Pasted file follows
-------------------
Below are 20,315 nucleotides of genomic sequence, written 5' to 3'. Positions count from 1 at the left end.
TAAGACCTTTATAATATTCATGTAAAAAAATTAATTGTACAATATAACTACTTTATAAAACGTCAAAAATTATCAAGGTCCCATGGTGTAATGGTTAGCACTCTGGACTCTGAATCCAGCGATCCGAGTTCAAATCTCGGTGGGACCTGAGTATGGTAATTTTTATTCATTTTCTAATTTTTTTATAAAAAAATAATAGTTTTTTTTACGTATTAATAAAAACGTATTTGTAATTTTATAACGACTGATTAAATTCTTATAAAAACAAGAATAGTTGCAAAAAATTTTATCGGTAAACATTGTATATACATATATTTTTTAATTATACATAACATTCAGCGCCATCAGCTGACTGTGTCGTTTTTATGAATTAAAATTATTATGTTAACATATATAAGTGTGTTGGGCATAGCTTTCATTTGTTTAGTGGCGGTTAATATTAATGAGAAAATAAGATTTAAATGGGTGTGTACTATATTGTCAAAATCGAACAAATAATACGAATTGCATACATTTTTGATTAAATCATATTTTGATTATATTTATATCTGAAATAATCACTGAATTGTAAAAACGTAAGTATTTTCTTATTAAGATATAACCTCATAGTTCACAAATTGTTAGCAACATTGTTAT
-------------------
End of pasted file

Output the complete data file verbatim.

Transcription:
Below are 20,315 nucleotides of genomic sequence, written 5' to 3'. Positions count from 1 at the left end.
TAAGACCTTTATAATATTCATGTAAAAAAATTAATTGTACAATATAACTACTTTATAAAACGTCAAAAATTATCAAGGTCCCATGGTGTAATGGTTAGCACTCTGGACTCTGAATCCAGCGATCCGAGTTCAAATCTCGGTGGGACCTGAGTATGGTAATTTTTATTCATTTTCTAATTTTTTTATAAAAAAATAATAGTTTTTTTTACGTATTAATAAAAACGTATTTGTAATTTTATAACGACTGATTAAATTCTTATAAAAACAAGAATAGTTGCAAAAAATTTTATCGGTAAACATTGTATATACATATATTTTTTAATTATACATAACATTCAGCGCCATCAGCTGACTGTGTCGTTTTTATGAATTAAAATTATTATGTTAACATATATAAGTGTGTTGGGCATAGCTTTCATTTGTTTAGTGGCGGTTAATATTAATGAGAAAATAAGATTTAAATGGGTGTGTACTATATTGTCAAAATCGAACAAATAATACGAATTGCATACATTTTTGATTAAATCATATTTTGATTATATTTATATCTGAAATAATCACTGAATTGTAAAAACGTAAGTATTTTCTTATTAAGATATAACCTCATAGTTCACAAATTGTTAGCAACATTGTTAT